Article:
This is all done outside the constraints of the Constitution because the Constitution designed our government, while leaving our political systems up to us. But because our political system is not dictated by law, but by the “unwritten law” of tradition, we don’t have to keep doing it this way. Even though the two major political parties have ushered us into a collision scenario, we don’t have to accept that. It’s time to look for a game changer, and I have two suggestions.

First of all, vote. It’s not hard to do. When everyone votes, then those who represent us have to keep us satisfied.  Not voting just means they can ignore you — and that translates to screwing you.  Start by registering. If the idiots who elected Obama were smart enough to vote, anyone can vote. Go to to find out how you can register to vote in your own State.  All States have their own regulations, as it should be.

Do you realize that usually only about half of all registered voters even bother to cast their vote? If that do-nothing half stood up on its own two feet and made its presence known, the political landscape would be changed forever.  C’mon!  You can do it!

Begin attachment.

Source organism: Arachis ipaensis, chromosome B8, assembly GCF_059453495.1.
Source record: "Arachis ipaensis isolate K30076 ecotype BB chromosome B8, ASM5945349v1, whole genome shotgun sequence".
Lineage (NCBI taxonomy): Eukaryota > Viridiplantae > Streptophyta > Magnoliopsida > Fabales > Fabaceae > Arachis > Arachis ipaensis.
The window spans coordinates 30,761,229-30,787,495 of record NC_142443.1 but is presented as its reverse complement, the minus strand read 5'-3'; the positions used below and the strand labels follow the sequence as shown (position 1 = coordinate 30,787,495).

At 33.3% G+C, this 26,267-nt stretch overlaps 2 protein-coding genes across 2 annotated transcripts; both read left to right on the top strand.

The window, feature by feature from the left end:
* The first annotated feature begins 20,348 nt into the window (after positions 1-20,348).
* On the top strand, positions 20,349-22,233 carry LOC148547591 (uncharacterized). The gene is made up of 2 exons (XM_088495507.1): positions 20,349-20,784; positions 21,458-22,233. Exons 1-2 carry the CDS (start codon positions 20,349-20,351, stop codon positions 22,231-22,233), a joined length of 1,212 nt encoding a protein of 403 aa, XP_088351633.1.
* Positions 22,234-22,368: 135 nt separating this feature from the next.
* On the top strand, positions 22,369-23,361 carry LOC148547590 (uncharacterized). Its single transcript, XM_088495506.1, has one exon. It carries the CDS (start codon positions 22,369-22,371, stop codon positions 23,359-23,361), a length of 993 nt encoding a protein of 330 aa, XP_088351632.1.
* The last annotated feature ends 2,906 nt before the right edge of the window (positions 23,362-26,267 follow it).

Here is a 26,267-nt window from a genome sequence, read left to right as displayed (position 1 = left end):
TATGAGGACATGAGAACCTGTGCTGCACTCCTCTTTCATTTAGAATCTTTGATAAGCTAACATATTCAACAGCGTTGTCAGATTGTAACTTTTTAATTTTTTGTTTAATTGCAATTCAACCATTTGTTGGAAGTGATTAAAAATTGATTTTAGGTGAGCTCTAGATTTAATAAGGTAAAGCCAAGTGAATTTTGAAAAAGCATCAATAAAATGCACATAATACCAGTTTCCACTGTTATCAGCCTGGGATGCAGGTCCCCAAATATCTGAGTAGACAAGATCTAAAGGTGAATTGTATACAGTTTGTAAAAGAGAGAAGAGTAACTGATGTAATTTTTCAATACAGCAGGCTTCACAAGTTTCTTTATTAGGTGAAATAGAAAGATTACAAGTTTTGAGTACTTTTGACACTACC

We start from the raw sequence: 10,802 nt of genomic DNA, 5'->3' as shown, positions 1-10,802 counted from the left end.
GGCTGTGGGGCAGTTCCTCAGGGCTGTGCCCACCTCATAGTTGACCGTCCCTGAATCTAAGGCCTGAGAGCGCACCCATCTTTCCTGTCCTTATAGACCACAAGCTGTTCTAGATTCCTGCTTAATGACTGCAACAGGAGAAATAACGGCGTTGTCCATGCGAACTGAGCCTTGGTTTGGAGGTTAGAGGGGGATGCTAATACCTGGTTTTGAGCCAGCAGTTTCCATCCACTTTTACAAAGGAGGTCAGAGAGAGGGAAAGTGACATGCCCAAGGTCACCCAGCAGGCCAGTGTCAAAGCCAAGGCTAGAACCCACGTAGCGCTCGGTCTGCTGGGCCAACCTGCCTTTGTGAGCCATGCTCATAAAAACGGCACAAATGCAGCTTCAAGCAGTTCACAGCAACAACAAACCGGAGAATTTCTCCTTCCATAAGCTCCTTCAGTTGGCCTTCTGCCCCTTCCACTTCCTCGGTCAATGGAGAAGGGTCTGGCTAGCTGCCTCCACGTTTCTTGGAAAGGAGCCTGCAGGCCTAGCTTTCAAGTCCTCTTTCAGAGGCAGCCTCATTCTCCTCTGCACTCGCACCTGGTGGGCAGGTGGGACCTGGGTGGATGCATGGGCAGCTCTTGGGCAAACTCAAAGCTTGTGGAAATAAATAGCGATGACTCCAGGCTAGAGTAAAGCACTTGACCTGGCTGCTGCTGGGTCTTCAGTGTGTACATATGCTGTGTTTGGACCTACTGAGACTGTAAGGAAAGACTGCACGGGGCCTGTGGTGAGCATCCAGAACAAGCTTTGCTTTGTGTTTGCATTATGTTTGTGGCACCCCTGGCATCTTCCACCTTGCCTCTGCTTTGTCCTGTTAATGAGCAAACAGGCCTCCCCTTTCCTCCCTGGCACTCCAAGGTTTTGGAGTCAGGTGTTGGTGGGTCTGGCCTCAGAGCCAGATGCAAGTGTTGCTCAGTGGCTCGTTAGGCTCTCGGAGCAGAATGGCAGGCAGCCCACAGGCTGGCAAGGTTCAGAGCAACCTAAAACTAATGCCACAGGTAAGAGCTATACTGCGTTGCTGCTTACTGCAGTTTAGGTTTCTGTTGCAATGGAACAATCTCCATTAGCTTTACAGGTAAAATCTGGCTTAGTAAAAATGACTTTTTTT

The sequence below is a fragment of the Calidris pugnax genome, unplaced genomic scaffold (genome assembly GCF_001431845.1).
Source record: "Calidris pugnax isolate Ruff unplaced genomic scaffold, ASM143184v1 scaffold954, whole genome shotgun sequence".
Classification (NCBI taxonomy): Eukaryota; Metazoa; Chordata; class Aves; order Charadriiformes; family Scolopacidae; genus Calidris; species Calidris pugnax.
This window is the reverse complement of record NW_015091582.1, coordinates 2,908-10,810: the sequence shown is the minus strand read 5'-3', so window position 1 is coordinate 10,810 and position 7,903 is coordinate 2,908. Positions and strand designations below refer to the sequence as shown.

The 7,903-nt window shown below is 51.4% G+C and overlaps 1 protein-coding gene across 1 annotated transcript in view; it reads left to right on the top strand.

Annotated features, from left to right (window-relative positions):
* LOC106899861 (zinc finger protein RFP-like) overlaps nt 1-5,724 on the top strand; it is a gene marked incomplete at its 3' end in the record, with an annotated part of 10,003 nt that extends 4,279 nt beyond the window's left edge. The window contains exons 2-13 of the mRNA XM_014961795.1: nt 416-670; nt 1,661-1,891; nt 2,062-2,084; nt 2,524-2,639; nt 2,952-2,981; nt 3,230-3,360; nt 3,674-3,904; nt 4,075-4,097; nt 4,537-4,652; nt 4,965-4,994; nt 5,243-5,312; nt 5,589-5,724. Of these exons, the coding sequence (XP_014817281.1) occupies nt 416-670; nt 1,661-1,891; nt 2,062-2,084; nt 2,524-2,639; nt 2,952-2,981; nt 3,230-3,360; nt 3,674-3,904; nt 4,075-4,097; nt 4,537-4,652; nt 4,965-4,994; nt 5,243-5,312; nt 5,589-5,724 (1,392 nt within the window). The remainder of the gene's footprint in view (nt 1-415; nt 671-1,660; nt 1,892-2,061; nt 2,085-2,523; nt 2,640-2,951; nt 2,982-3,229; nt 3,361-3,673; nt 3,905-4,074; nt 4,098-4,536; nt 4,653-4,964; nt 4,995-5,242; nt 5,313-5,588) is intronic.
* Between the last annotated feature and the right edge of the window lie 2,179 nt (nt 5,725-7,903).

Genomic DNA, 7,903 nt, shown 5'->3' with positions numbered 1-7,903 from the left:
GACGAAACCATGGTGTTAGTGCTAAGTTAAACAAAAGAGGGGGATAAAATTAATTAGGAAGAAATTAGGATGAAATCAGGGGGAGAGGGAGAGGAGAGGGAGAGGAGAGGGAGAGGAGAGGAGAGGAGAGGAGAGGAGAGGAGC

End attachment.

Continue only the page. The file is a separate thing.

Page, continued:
Secondly, when you consider candidates, refuse to be a lemming.  “Just say no” to the Democrat and Republican candidates. You have repeatedly been told “they are the only choice we have” and “they are the only ones who can win”. Is it so important for you to choose between lethal injection and a firing squad?

The only reason they keep winning is that the elite keep telling you they are the only ones who can win, and you keep believing them. Why not actually vote for someone who stands for something you can actually believe in? I believe in the Constitution and that’s why I will be voting for Constitution Party candidates. They will be holding their 2016 Presidential Nominating Convention from April 13 – 16. Check them out at